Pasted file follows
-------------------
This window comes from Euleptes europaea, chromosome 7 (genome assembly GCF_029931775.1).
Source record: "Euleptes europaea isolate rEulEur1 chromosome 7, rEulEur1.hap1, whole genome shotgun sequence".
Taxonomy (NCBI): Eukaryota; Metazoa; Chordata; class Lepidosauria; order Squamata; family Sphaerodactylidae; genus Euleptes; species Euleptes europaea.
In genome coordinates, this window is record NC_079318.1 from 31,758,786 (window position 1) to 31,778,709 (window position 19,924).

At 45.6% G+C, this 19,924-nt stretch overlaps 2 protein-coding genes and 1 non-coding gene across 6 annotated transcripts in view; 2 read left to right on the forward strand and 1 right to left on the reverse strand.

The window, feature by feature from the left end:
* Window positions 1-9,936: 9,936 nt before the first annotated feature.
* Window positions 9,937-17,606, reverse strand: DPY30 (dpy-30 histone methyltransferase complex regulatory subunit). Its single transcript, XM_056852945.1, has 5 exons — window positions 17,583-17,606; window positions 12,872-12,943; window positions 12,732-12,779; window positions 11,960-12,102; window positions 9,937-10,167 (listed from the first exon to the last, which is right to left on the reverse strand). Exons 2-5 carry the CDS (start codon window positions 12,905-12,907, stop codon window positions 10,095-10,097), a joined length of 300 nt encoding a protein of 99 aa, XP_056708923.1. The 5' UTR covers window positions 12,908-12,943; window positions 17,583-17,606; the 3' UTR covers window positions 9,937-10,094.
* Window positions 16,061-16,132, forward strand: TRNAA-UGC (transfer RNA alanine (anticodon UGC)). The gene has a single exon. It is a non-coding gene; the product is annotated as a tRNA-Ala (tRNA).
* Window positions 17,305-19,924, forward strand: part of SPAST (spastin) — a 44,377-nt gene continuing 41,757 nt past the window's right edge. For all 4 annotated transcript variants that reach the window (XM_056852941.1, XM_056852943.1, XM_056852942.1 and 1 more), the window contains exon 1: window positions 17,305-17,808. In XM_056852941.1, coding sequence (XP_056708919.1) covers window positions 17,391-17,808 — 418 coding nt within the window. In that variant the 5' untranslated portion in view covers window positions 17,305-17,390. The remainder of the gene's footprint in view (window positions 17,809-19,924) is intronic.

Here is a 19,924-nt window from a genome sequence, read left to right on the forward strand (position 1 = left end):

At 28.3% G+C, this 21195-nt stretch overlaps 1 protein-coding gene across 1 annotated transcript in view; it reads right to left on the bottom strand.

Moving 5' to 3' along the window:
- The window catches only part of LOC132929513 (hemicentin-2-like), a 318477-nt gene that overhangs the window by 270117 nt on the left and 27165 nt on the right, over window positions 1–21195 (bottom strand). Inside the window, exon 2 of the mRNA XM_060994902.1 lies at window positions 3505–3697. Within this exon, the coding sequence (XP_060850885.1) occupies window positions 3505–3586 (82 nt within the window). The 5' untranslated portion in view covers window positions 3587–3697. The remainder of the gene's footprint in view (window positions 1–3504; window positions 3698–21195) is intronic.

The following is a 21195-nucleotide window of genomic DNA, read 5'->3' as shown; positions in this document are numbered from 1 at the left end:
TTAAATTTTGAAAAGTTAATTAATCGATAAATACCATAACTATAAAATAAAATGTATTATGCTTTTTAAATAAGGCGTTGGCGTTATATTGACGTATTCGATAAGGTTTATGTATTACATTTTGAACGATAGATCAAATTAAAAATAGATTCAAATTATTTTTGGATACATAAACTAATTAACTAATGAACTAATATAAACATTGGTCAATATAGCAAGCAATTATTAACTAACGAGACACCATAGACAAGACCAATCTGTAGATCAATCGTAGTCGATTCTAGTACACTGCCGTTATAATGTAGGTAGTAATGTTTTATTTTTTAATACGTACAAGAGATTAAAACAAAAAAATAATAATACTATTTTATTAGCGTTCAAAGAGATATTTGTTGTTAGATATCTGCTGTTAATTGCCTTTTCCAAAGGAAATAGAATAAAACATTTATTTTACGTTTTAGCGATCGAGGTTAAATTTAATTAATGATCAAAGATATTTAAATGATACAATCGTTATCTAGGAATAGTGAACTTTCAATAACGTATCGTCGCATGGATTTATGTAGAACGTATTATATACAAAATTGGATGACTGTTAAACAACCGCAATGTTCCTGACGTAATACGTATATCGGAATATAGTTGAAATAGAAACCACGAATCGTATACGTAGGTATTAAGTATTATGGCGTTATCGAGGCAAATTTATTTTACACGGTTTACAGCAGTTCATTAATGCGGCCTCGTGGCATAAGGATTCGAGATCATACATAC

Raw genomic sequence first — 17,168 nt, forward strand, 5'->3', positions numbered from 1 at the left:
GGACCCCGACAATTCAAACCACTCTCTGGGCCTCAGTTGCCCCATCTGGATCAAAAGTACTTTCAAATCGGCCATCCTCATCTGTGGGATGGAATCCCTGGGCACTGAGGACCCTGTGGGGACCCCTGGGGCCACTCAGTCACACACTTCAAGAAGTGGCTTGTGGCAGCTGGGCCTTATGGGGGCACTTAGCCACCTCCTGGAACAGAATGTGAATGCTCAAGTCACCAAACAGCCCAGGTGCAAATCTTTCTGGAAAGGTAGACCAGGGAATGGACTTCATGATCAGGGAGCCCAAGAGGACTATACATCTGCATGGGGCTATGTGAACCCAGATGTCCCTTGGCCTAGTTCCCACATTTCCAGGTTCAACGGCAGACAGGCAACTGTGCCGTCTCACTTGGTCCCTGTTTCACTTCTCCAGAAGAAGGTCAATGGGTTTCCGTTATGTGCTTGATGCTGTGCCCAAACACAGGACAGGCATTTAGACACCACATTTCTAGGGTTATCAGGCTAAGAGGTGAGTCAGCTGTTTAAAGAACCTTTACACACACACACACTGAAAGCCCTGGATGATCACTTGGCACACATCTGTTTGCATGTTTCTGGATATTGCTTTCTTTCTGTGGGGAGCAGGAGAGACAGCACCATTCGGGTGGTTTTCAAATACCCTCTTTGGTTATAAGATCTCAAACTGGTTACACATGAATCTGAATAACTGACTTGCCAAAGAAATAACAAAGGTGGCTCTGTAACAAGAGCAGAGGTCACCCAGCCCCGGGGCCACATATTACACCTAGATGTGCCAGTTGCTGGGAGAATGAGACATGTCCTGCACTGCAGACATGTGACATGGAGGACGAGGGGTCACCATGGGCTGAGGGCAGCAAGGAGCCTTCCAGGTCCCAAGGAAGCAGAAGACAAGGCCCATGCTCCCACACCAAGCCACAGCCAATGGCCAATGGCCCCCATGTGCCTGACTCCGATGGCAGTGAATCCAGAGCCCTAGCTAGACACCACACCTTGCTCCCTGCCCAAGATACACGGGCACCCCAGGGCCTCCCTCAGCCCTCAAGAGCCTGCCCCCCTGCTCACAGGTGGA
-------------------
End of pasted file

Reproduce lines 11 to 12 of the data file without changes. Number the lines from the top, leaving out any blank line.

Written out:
Here is a 19,924-nt window from a genome sequence, read left to right on the forward strand (position 1 = left end):

At 28.3% G+C, this 21195-nt stretch overlaps 1 protein-coding gene across 1 annotated transcript in view; it reads right to left on the bottom strand.